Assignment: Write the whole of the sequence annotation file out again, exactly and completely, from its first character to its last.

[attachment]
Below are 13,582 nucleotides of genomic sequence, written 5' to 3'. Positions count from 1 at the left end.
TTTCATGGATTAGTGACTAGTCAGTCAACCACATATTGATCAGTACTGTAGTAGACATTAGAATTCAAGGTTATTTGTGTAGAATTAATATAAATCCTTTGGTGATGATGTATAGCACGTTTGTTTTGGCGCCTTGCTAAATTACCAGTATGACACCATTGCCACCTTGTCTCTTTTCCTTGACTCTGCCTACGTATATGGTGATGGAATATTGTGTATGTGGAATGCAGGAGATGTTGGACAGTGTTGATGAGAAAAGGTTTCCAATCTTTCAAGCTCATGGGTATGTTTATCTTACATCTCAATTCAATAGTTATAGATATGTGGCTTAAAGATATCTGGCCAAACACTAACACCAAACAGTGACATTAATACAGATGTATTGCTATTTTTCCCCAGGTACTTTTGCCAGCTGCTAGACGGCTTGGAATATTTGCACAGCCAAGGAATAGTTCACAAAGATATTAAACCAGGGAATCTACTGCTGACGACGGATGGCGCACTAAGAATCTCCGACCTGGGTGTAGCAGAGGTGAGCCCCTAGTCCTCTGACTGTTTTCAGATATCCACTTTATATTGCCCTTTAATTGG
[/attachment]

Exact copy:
Below are 13,582 nucleotides of genomic sequence, written 5' to 3'. Positions count from 1 at the left end.
TTTCATGGATTAGTGACTAGTCAGTCAACCACATATTGATCAGTACTGTAGTAGACATTAGAATTCAAGGTTATTTGTGTAGAATTAATATAAATCCTTTGGTGATGATGTATAGCACGTTTGTTTTGGCGCCTTGCTAAATTACCAGTATGACACCATTGCCACCTTGTCTCTTTTCCTTGACTCTGCCTACGTATATGGTGATGGAATATTGTGTATGTGGAATGCAGGAGATGTTGGACAGTGTTGATGAGAAAAGGTTTCCAATCTTTCAAGCTCATGGGTATGTTTATCTTACATCTCAATTCAATAGTTATAGATATGTGGCTTAAAGATATCTGGCCAAACACTAACACCAAACAGTGACATTAATACAGATGTATTGCTATTTTTCCCCAGGTACTTTTGCCAGCTGCTAGACGGCTTGGAATATTTGCACAGCCAAGGAATAGTTCACAAAGATATTAAACCAGGGAATCTACTGCTGACGACGGATGGCGCACTAAGAATCTCCGACCTGGGTGTAGCAGAGGTGAGCCCCTAGTCCTCTGACTGTTTTCAGATATCCACTTTATATTGCCCTTTAATTGG